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The UK net borrowed £12.6Bn in November 2016

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1 minute ago, Democorruptcy said:

From the link

"The government's ultra-low cost of borrowing, in the last two months, has become more expensive. That might mean Philip Hammond has to borrow more, just to keep up the interest on his debts. "

Borrow to pay the interest on the borrowings.  A recipe for success... 

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8 minutes ago, wish I could afford one said:

Borrow to pay the interest on the borrowings.  A recipe for success... 

At least the BoE will give the governbankment the interest back on the gilts that they buy with QE. The day that happens the BBC will be overjoyed about the public finances.

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What I want to know is, how much of the national debt (of any) consists of gilts from the bank bailouts.  What I can see is the national debt more than doubling in the couple of years following the bailouts, but that's not the same thing.

Basically what I want to know is, if a bank were to relocate to (say) Frankfurt, how much money would we be due back and could be wiped off the national debt.

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19 minutes ago, kzb said:

Basically what I want to know is, if a bank were to relocate to (say) Frankfurt, how much money would we be due back and could be wiped off the national debt.

There would be no impact in the short term as there wouldn't be an immediate "repayment"

 

Any benefits to the public purse of banks relocating would only be for any future loans/bailouts 

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36 minutes ago, Democorruptcy said:

At least the BoE will give the governbankment the interest back on the gilts that they buy with QE. The day that happens the BBC will be overjoyed about the public finances.

I hope they'll remember to mention the additional £100bn that Carney's putting on the national debt this year and next with his 'Term Funding Scheme'. <_<

https://www.ft.com/content/a17d8ff4-864a-3a34-84d8-a7c5c128d7fe

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22 minutes ago, EssKay said:

There would be no impact in the short term as there wouldn't be an immediate "repayment"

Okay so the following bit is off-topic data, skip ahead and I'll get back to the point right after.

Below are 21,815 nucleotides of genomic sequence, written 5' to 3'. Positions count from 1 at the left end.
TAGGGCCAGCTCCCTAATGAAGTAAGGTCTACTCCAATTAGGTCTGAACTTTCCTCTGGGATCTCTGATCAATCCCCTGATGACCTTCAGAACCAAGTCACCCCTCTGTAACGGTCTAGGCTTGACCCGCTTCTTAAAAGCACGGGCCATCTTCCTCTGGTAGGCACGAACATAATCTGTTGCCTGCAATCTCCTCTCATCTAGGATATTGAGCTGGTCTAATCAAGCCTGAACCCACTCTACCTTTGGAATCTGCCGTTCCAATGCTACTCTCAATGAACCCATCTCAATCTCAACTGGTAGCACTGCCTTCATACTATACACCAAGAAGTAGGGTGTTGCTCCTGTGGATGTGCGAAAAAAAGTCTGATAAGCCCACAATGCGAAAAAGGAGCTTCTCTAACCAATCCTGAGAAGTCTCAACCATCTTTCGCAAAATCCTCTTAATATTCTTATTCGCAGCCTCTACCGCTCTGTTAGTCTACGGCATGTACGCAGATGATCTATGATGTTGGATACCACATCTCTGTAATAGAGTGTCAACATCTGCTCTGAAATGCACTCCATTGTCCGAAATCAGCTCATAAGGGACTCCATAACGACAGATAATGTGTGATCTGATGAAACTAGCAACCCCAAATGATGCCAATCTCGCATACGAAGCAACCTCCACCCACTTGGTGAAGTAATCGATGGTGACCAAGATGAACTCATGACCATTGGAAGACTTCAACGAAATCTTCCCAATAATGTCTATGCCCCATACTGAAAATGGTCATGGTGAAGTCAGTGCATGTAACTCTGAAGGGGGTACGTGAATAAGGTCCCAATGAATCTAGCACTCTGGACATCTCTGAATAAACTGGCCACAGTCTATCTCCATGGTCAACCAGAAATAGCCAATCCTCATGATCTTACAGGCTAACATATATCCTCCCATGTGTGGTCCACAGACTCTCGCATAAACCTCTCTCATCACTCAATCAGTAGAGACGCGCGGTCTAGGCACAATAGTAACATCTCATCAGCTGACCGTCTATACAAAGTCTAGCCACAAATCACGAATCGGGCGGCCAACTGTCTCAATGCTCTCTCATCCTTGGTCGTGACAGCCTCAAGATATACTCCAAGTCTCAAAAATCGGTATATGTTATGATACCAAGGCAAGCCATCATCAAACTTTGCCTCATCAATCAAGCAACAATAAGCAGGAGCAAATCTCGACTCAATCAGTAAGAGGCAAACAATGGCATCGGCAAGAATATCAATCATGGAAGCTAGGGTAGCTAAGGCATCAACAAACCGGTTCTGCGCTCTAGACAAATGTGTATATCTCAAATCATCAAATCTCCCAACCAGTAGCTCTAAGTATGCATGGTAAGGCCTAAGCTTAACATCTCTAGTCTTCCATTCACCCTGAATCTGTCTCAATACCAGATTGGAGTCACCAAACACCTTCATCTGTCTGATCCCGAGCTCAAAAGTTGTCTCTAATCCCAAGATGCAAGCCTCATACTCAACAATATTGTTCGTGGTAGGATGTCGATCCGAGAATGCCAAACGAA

Any benefits to the public purse of banks relocating would only be for any future loans/bailouts 

But that shouldn't be allowed should it?  This is what I am getting at.  If, (for arguments sake) that bank had benefitted from £50bn of bailouts and QE, that money has been added to our national debt to be paid off by future UK taxpayers.

If it were to relocate to Frankfurt, that £50bn should be wiped off UK debt and added to German debt.

I know I am p***ing in the wind, but I think this issue needs a bigger profile with all the threats of relocation due to Brexit.  Arguably the total is £850bn (although predictably enough no-one is really sure).

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5 minutes ago, kzb said:

If it were to relocate to Frankfurt, that £50bn should be wiped off UK debt and added to German debt.

Good point. 

 

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18 minutes ago, EssKay said:

@kzb - No it shouldn't be allowed but there's feck all chance of anything being done about it.

 

 

I've asked the question at the Dept for Brexit this week.  No response so far.

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1 hour ago, canbuywontbuy said:

The good news: the UK balanced the books in November!

The bad news: they had to borrow £12.6Bn to do that. 

The good news: nobody cares.  It's just future-problem stuff.  We don't live in the future, so no worries.

http://www.bbc.com/news/business-38390121

It's a bit of a non-story really.

Better than expected month in October, worse than expected in November.  Still on target overall. 

There's no problem because we can pay £5bn into a holding account for overseas aid and get charged £240 million for looking after it.  We can pay £269 million (?) to extend the BBC World Service.  These are not the actions of a state worried about debt.

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25 minutes ago, kzb said: